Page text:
Keeping all of the doors and windows SHUT in the barn???
I delivered a mare the other day to her new home which is a brand new, well insulated, 12 stall barn, with windows in every stall, garage style access doors in 3 areas and a man door
It was about 105-100F outside and with the HumidX factor probably approaching 120-125F. It was disgustingly stinking hot ...
In the barn, it was probably about 70F. SO pleasant and not a fly in sight either
She brought her other horse inside as well for the day when we arrived and the 2 of them were happily munching hay, oblivious to the flies and horrible temperatures outside
I then thought about doing this with my barn as well as we have R20 insulation in the walls and R40 in the roof. Once it has cooled enough that the barn inside is cool as well and I can shut everything up
But ... here were my concerns
Would having MORE than a couple of horses in there raise the ambient temperature inside enough as the hours ticked by that within a few hours it would become as hot as outside?
As the temperatures climbed outside and the horses breathed and released condensation inside, would the windows and walls start to "sweat" because of the temperature variation and would you end up with condensation and possible mould issues inside?
Has anyone tried this with more than 2 horses in a 12 stall barn and how did it work?
I have to admit it was such a pleasure standing in there chatting in the cool and there wasnt one single fly to swat at as well ...
I've only seen cooler shut up barns if they're bank barns or block barns. Other than that I haven't seen insulation alone on a metal or wood building keep anything cool when shut up.
Did she have some sort of circulating ventilation system?
You jump in the saddle,
Hold onto the bridle!
Jump in the line!
Ventilation fans in the ceiling of the loft but I cant remember if I saw any extraction fans in the barn itself and if they were there, I cant remember hearing anything "on" at the time. And no - this wasnt a bank or block barn. It was a concrete poured foundation new barn with metal siding on the outside
The difference between outside and inside was incredible. It was literally like walking into a cooler ...
I know she's not a member here. I'll point out this thread to her and have her join
The windows on my barn happen to be double paned, insulated, vinyl - so the heat does not come through the windows. The barn faces south, so for example this sweltering week, I closed the front barn doors and the heat stays out (what I mean is the sun is not adding any heat on that side). When I go out the doors back outside it's like walking into an oven, but the aisle and stalls are very comfortable. I rarely close the stall windows in addition to the doors, it did not get that hot in the barn. I leave the windows open and let the breeze through them.
So, a different concept than what you have described, but definetly keeps the inside of the barn cooler than the outside. I have windows in the loft open and a ridge vent. No fans, no insulation, wood barn, the windows were not planned that way, but work great. It does feel warmer with the horses in probably because I leave the windows open, the breeze comes through, and the heat out on the south side. I'm only a 3 stall barn though. There is a tree shading the barn from the afternoon sun, so once the sun gets around to that side, I open the doors again.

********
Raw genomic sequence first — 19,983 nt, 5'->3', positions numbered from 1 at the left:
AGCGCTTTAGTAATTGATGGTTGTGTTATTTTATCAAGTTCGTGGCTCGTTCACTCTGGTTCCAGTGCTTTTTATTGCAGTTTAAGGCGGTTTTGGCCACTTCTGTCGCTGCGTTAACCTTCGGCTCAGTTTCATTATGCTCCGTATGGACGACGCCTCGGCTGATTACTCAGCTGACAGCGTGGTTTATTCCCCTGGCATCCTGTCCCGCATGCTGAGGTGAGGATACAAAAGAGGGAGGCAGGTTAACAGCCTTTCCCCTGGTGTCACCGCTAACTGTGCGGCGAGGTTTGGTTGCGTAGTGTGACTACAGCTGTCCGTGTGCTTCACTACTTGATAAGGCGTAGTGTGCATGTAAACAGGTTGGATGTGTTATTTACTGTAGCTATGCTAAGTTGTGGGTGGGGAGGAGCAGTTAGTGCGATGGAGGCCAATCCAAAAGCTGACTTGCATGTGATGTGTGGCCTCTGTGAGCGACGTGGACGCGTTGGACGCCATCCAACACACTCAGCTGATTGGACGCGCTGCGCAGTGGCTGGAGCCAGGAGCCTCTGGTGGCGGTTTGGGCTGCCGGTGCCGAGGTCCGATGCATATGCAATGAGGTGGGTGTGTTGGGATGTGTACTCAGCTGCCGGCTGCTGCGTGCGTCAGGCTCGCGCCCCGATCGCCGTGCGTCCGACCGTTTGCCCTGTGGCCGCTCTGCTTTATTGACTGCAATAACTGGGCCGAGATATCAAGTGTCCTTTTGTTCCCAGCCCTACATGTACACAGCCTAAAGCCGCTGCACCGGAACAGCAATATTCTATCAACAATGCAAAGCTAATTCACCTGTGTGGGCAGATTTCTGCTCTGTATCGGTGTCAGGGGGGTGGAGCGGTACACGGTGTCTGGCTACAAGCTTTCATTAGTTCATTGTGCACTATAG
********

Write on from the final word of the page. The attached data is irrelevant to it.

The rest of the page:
My barn stays very cool in the summer. I, too, keep it pretty much closed up from the sun. My stalls have overhangs so the sun doesn't come in. The walls and ceilings are all insulated and drywalled and it has a 30ft. Clerestory down the center to dissipate heat. Also we are at 8000' so it's always cool at night. I open up the barn at night and close it during the day.
Erica H. Max
Fire Hjorner Farm
Breeders and Importers of Danish Warmbloods
I was (very briefly, so didn't have a chance to ask the how's/why's) at a barn, dropping off a horse, that was a freestanding barn with 8 or 10 stalls, a horse in each. All windows were closed, the huge rolling doors at both ends were closed, and, as you said, cool as a cucumber inside. This was about 2-3 pm, close to 100 degrees outside, full sun overhead. I walked in and went WOW. If I think of it when I go back there I will ask about it, I do know the barn is fairly new.
No condensaction doesn't build up if you have good roof/attic/hayloft ventilation.
This works if you have good all round insulation, and double paned windows. You also need wide overhangs to shad the windows and walls from the sun. If the barn is well ventilated, it will work, but keep the ventilation up high - hot air rises. Also, the more hot air you suck out, the more hot air will be sucked in from outside, somewhere, to replace it, so provide the insulation, use ceiling fans to move air around, and the ventilation should be ample, up high, but not necessarily motorized.
Airborne? Oh. Yes, he can take a joke. Once. After that, the joke's on you.
My tack room is very well insulated, faces north, and has a concrete floor. I keep it shut tight and run a dehumidifier in there, and it generally FEELS much, much cooler than the outside air if it's hot and humid outside.
But I wouldn't really want to keep a horse in there, because (dehumidifier or not) it is pretty stuffy. Whenever the weather is cool and dry I open it up to get some fresh air in there.
My barn is open wide all the time, and is usually cool enough inside and free enough of flies that it is a good haven for the horses when the temps and bugs are awful. They don't need 70 degrees and no insects, just a little bit of a break.